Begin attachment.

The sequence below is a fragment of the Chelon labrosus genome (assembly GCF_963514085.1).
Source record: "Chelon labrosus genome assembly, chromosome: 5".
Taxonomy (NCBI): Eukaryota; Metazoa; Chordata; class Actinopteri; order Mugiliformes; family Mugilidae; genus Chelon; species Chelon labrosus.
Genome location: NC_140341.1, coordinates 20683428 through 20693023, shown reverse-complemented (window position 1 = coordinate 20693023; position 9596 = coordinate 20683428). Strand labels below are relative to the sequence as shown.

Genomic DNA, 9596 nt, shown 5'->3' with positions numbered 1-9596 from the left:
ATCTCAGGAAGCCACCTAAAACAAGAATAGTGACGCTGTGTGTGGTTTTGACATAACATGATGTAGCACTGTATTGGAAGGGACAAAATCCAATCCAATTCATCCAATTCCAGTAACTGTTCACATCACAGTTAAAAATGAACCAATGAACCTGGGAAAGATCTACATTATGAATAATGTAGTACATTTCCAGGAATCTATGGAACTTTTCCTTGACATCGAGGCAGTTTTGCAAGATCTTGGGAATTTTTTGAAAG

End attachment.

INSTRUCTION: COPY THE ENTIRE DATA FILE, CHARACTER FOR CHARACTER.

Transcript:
The sequence below is a fragment of the Chelon labrosus genome (assembly GCF_963514085.1).
Source record: "Chelon labrosus genome assembly, chromosome: 5".
Taxonomy (NCBI): Eukaryota; Metazoa; Chordata; class Actinopteri; order Mugiliformes; family Mugilidae; genus Chelon; species Chelon labrosus.
Genome location: NC_140341.1, coordinates 20683428 through 20693023, shown reverse-complemented (window position 1 = coordinate 20693023; position 9596 = coordinate 20683428). Strand labels below are relative to the sequence as shown.

Genomic DNA, 9596 nt, shown 5'->3' with positions numbered 1-9596 from the left:
ATCTCAGGAAGCCACCTAAAACAAGAATAGTGACGCTGTGTGTGGTTTTGACATAACATGATGTAGCACTGTATTGGAAGGGACAAAATCCAATCCAATTCATCCAATTCCAGTAACTGTTCACATCACAGTTAAAAATGAACCAATGAACCTGGGAAAGATCTACATTATGAATAATGTAGTACATTTCCAGGAATCTATGGAACTTTTCCTTGACATCGAGGCAGTTTTGCAAGATCTTGGGAATTTTTTGAAAG